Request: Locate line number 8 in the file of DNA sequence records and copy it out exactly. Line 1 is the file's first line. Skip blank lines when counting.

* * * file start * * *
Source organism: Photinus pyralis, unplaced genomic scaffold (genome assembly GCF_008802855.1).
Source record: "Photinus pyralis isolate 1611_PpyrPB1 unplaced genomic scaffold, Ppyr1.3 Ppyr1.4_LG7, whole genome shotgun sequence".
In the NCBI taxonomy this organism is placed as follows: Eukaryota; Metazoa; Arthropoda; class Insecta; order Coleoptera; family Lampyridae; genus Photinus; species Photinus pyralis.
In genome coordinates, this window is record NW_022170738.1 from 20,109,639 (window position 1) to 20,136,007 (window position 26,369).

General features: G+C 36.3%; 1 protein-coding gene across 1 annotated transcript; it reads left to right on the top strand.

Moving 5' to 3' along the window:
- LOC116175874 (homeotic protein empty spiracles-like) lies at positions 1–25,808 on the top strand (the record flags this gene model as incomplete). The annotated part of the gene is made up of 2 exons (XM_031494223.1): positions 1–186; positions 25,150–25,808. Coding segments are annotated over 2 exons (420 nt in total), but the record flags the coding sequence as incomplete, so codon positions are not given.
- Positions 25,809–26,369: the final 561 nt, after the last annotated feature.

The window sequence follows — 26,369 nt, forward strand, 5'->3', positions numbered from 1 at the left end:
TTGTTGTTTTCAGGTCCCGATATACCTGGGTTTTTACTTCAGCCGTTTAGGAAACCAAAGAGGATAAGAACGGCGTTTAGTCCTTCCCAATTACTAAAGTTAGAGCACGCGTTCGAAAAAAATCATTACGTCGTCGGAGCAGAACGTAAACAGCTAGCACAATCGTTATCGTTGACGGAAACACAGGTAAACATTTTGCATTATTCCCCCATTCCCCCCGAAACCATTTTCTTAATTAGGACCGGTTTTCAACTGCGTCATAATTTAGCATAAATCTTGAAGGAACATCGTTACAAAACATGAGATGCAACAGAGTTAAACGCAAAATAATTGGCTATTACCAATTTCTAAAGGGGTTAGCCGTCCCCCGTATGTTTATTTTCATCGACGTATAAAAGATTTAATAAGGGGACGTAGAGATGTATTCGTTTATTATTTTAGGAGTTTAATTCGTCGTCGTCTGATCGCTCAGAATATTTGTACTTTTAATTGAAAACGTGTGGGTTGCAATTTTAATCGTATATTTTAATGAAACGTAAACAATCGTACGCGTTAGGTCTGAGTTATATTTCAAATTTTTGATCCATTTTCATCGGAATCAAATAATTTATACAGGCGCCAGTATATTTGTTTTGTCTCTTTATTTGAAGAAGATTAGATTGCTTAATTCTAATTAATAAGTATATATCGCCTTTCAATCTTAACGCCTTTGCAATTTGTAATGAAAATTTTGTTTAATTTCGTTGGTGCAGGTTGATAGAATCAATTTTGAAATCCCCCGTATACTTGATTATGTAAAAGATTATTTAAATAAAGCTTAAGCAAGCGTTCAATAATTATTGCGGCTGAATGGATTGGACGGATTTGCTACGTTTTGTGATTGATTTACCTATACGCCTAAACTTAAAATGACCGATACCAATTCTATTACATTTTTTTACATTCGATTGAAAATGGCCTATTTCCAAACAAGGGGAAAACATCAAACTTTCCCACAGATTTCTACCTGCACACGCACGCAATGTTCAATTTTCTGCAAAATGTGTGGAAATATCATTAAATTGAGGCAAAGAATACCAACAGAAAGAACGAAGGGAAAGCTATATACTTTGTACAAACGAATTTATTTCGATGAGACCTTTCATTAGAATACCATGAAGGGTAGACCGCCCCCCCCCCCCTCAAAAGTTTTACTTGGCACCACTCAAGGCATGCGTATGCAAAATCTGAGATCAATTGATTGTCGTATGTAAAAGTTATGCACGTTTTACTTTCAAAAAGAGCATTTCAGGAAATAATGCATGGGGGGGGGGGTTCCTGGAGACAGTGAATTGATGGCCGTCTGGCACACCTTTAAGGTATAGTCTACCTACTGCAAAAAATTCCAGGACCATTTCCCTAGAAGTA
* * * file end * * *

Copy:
- Positions 25,809–26,369: the final 561 nt, after the last annotated feature.